Long Live Your Pet
I recently saw a 19 year old Cockatiel for a routine wellness exam, and that made me happy for the entire day. That evening, I was greeted at the door by my three dogs, two of whom are seniors, and Max the Cat, who will be 14 next month. I looked over their four fuzzy heads to the rodents in the corner and realized that all four of them are older than the average lifespan of their species.
Remember when I had to make a decision on surgery on Wuzzy Rat, who was, at the time, six months older than the average lifespan of hairless rats, and at the end of the lifespan of “normal” rats? Of course you do! She is super cute! How could you forget that face? Especially when I keep taking pictures of her and Fuzzy and making you look at all of them! ANYWAYS, do you remember what I said about pet lifespans then?
…A lifespan…is an average. Every average has outliers. Most average lifespans of our pet friends are steadily increasing as husbandry and medical knowledge improve.
I should listen to myself more carefully. Instead of being encouraged when I walked in my front door after seeing Old Bird, I was sad that all of my pets, save Joy the Puppy, who is by far the most annoying of the eight, would soon be gone.
Knowing the average lifespan of pets can be a comfort as pets age, and as unpredictable as life is, can give us some semblance of what to expect. Every member of every veterinary team could tell you the age of the oldest dog or cat (or Cockatiel) in their practice. We are very proud of what is possible and excited when our patients thrive.
But what is really possible? In the whole world, which pets have lived the longest? Are the records breakable? WHY did they live as long as they did? After I greeted all my pets and all my people, I sat down at the computer, and Googled “oldest” and “world record” and individual species.
I am going to share what I found with you. Many of these records are debatable. (“Are you sure this is the same brown gerbil? Her whiskers look a little different…”) Still, I think it was healthy to look up from my herd of aging pets towards the horizon, towards what might be true years from now.
Of course, longevity is not our sole goal as pet owners. May we always put the well-being of our pets above our own desire to have them with us forever.
The physiologic differences between our pets and us and the option of euthanasia will at some point force most pet owners to make a more difficult decision than we should be called on to make. Dogs and cats rarely die of “sudden” causes. For example, they do not develop arthrosclerosis as efficiently and completely as we do, and thus rarely succumb to myocardial infarctions (heart attacks) or vascular accidents (strokes), common causes of sudden death in people. The decision of when the life of a pet will end, is often, cruelly and unfairly, placed squarely on the shoulders of those closest to them. Yet, this is one of the rare instances in life when we will have the opportunity to be truly selfless.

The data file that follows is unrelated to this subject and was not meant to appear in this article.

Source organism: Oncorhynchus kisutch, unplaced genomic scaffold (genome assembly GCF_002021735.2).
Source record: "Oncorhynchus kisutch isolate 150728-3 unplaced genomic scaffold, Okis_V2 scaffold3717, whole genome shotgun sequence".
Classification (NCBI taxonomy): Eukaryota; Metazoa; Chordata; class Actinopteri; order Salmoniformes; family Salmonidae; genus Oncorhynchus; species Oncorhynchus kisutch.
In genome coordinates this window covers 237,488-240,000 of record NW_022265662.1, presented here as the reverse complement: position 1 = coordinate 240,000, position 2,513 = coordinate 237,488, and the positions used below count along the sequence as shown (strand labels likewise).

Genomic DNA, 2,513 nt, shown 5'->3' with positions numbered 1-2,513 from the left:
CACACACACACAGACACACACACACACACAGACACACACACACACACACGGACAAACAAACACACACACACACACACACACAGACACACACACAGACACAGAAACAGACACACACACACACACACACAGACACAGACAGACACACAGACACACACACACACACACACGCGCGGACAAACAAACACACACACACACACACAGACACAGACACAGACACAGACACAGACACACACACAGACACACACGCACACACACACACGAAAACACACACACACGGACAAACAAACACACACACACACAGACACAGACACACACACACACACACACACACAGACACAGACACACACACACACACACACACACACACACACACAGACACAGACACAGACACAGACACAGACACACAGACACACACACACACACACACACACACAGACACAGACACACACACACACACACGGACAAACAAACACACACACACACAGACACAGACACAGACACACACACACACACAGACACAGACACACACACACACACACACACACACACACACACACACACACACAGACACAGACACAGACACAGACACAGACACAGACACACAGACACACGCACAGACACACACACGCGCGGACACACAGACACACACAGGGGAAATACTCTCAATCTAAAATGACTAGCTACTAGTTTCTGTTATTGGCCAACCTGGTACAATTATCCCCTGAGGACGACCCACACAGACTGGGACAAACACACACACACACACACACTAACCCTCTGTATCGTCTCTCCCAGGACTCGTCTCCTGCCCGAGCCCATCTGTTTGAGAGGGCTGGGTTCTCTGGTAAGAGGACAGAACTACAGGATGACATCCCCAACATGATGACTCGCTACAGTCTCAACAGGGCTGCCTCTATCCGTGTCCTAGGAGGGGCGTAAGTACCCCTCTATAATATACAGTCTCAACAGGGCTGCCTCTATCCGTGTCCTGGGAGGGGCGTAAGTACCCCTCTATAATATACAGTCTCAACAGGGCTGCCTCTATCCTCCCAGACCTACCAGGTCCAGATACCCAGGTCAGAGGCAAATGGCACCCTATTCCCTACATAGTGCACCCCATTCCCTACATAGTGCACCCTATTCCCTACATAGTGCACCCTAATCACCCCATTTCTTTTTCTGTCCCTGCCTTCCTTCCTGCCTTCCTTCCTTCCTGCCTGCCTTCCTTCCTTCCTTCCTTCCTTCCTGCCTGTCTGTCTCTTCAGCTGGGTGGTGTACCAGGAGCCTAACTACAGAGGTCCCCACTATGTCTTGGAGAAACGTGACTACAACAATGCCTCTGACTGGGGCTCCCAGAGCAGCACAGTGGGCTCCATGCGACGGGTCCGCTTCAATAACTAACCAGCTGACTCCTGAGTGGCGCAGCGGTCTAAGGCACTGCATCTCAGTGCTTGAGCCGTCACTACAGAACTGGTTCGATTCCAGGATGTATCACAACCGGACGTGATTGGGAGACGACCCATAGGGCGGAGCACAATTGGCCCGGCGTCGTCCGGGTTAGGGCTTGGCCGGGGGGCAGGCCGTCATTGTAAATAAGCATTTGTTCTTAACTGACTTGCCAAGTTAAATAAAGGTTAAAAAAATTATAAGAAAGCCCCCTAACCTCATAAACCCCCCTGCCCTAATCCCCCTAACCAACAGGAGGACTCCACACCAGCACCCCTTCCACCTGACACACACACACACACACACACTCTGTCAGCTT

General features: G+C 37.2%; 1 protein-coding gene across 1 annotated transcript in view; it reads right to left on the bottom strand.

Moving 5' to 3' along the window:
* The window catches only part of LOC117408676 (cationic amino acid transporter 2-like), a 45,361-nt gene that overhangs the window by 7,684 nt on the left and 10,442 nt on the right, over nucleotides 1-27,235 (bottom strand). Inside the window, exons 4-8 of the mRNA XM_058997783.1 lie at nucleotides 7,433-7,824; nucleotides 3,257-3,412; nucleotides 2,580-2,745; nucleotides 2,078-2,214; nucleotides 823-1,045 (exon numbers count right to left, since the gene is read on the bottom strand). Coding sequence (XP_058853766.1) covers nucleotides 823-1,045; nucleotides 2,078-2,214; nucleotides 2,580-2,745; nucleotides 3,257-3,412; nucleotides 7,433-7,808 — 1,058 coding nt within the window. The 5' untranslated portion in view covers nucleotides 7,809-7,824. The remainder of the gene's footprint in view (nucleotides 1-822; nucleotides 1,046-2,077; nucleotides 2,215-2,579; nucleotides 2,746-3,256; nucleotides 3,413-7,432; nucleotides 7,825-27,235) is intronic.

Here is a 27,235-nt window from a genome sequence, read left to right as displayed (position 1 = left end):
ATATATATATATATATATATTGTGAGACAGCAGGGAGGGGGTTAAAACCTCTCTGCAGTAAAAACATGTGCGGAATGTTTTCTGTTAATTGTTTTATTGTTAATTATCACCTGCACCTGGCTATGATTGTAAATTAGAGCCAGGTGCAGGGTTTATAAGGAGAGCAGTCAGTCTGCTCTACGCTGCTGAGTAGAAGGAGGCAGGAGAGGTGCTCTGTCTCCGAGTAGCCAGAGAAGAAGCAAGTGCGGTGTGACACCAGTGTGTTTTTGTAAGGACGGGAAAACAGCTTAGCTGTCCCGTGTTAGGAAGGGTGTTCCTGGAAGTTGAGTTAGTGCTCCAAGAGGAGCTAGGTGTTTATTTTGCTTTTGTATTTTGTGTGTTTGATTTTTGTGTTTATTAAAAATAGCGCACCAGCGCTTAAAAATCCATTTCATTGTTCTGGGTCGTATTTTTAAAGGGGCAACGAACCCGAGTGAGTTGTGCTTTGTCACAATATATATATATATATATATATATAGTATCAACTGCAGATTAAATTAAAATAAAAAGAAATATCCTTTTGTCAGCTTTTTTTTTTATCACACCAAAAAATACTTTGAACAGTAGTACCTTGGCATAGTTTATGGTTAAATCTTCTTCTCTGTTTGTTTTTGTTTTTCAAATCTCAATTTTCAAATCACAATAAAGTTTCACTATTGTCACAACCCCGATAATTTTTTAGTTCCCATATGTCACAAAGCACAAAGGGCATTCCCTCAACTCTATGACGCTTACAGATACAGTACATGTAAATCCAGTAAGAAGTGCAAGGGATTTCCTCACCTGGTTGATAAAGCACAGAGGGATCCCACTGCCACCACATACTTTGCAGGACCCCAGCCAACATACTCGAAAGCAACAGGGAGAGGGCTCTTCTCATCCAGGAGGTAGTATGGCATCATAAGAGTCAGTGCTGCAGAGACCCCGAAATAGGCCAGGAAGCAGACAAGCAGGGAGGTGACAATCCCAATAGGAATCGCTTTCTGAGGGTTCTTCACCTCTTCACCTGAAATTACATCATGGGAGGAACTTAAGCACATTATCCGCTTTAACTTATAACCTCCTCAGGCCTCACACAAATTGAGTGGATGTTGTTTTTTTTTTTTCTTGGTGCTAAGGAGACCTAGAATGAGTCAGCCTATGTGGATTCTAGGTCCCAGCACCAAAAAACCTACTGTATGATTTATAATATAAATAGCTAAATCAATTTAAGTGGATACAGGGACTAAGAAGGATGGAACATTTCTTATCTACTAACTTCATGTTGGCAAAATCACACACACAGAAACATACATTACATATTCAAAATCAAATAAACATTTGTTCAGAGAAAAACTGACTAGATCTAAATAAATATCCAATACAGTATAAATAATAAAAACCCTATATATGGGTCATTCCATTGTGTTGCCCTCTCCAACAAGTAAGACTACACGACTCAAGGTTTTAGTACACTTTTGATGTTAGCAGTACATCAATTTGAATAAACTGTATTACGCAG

It is a brave owner indeed who can say goodbye to a friend whose heart is pumping strongly but whose joints have completely failed him. It is a brave owner indeed who can say goodbye to a friend with terminal cancer after treatment options have been exhausted but before pain is unmanageable.
I looked around my living room again. Every single pet was, and still is, healthy. They do not appear to be going anywhere soon:
Fuzzy and Wuzzy Rat were climbing the walls of their habitat doing happy ratty antics.
Princess Gerbil was chewing her TP roll and doing a little gerbil dance.
Piggy was standing at his door, smiling at me, knowing I would soon break free from the goofy mutts and bring him a cookie (I know a good exotics veterinarian would say “orange slice” here, but this is a true, unembellished story, people!).
Max the Cat was sitting to the side of the commotion, not an old, decrepit cat who could not join the celebration of my daily return home, but a very fit and agile cat, who is much too cool to jump up and down like a goofy Poodle.
Use this list entirely for fun and encouragement, and of course, your own bragging rights, if you have, or have had, an exceptionally long-lived pet. Do not allow this list to induce any guilt. Well cared for pets sometimes die young. Poorly cared for pets sometimes die old. Preventative care increases the odds that our pets will live longer, but provides no guarantees. Life, as you know, contains a frustrating amount of randomness and is not always fair.
Tell me about some of the oldest pets you have known. I do not want proof! I do not want collaboration! Now is the time for rumors and hearsay! I have heard that my Mom’s friend had a thirty year old cat.
Can I prove it? No!
Does it still make me happy every time I think of it? Yes!
That is what we are going for people! Let us together celebrate mortality being, if not yet defeated, at least sometimes temporarily suspended.
Here’s to a long and healthy life for you and your pets. Here’s to the upside of the unpredictability of life.